My winning the BMI National Varsity Show Award as composer of The Bawd’s Opera gave me a cash prize, but more importantly for my career, membership in the  BMI Musical Comedy Workshop run by Lehman Engel (1910-1982), the legendary Broadway music director and conductor. My one extensive project was making a musical adaptation of the Julie Christie film.  The major thing I learned was that a character as vacuous as that of Diana Scott, played by Christie, was really not capable of singing with integrity - or sincerity.  However I did write several songs for the male characters in the film.  They were sung by John Cullum at the end of the term BMI Showcase in 1970. Several of the themes from the songs provided material for another music theatre piece, Cleo, based on the Elizabeth Taylor film, Cleopatra. 

The Country Doctor  Chamber opera in two scenes after the short story by Franz Kafka.
Libretto by Michael Feingold. 1970.  Unproduced. 

Later Works

Unruly Children  Vaudeville for adults. Singers and instrumental combo.
Book and Lyrics by Roger Cornish (1934-2000). 
Directed by Douglas Cook (1929-2014) and Roger Cornish.
Written to celebrate and satirize the founding fathers during the country’s Bicentennial.  
Produced by Penn State University Theatre.  1979.
Read: The Fourth Annual Roger L. Stevens Address delivered by Douglas Cook at the John F. Kennedy Center for the Performing Arts, Washington, D.C., on April 20, 2003.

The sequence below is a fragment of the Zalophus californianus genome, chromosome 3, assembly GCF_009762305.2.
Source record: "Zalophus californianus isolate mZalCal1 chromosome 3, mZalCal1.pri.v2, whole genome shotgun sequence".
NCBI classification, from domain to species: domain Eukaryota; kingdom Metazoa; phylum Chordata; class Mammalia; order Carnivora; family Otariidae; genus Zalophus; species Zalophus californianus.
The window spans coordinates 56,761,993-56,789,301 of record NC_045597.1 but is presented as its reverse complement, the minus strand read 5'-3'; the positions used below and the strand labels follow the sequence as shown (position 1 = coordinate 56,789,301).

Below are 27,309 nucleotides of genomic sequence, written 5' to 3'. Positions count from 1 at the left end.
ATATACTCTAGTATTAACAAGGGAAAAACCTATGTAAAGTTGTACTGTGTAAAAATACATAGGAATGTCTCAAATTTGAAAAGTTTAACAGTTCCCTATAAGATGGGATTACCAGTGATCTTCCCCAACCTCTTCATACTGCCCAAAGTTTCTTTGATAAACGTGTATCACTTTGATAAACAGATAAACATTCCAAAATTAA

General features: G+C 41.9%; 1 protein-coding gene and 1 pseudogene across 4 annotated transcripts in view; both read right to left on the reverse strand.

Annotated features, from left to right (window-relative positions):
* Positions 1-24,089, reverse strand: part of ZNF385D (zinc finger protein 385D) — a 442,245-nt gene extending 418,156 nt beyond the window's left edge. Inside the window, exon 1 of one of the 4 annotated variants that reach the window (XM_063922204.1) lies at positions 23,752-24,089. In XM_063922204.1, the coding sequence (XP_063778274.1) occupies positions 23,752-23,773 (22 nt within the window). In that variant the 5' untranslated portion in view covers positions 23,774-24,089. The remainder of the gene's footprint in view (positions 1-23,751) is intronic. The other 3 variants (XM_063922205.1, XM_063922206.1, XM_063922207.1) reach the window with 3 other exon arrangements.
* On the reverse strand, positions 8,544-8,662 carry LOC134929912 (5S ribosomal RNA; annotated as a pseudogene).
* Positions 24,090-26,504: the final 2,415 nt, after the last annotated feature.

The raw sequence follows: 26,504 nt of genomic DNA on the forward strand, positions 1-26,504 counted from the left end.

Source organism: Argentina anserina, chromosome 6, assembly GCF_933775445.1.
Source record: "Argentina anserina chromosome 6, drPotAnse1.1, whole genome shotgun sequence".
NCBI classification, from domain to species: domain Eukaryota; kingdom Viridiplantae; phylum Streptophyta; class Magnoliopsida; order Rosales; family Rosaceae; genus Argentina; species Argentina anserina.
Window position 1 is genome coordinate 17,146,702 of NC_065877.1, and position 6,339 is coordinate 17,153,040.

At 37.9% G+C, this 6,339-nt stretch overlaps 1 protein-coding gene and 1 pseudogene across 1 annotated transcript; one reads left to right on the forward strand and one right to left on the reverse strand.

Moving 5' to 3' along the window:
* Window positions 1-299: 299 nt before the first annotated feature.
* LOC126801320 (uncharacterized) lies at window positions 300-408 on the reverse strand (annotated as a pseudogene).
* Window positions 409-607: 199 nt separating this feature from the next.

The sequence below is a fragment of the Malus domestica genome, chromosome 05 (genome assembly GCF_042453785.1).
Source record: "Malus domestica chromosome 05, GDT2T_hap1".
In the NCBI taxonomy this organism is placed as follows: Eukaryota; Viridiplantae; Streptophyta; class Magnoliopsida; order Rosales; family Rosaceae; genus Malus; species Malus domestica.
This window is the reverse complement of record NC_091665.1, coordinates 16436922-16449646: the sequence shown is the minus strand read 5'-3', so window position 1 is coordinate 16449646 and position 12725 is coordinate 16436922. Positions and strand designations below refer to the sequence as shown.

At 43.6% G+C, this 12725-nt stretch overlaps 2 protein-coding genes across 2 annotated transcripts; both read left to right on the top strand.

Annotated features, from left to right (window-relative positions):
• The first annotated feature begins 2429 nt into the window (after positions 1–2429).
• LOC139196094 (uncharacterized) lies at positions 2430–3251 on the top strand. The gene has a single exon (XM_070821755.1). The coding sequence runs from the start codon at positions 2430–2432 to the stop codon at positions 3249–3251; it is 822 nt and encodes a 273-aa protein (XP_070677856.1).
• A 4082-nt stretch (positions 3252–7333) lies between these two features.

The Wilderness Fort Musical based on the history of Fort Roberdeau, Altoona, Pennsylvania.
Book and lyrics by Jason Charnesky.
Fort Roberdeau, known as the Lead Mine Fort,  was built in 1778, during the American Revolution and was occupied until 1780.  Its significance was in the production of lead for armaments during the Revolution.  The musical celebrates the lives of the nearby settlers, who all had differing political allegiances, and their interaction with the soldiers garrisoned at the military post. 
Commission: Fort Roberdeau Board of Directors, Charles Firmin, liaison. 
Accompaniment: Piano and string bass or 18th century instrumental ensemble: Flute/Piccolo/Fife, Two Trumpets, Violin, Violoncello, Guitar, Banjo (Mandolin), Harpsichord (Electric Piano), String Bass, Percussion (timpani, snare drum, side drum, tambourine, et al.)
Preview performance by Theresa Vincent Smith, soprano; Richard Kennedy, tenor, at Fort Roberdeau.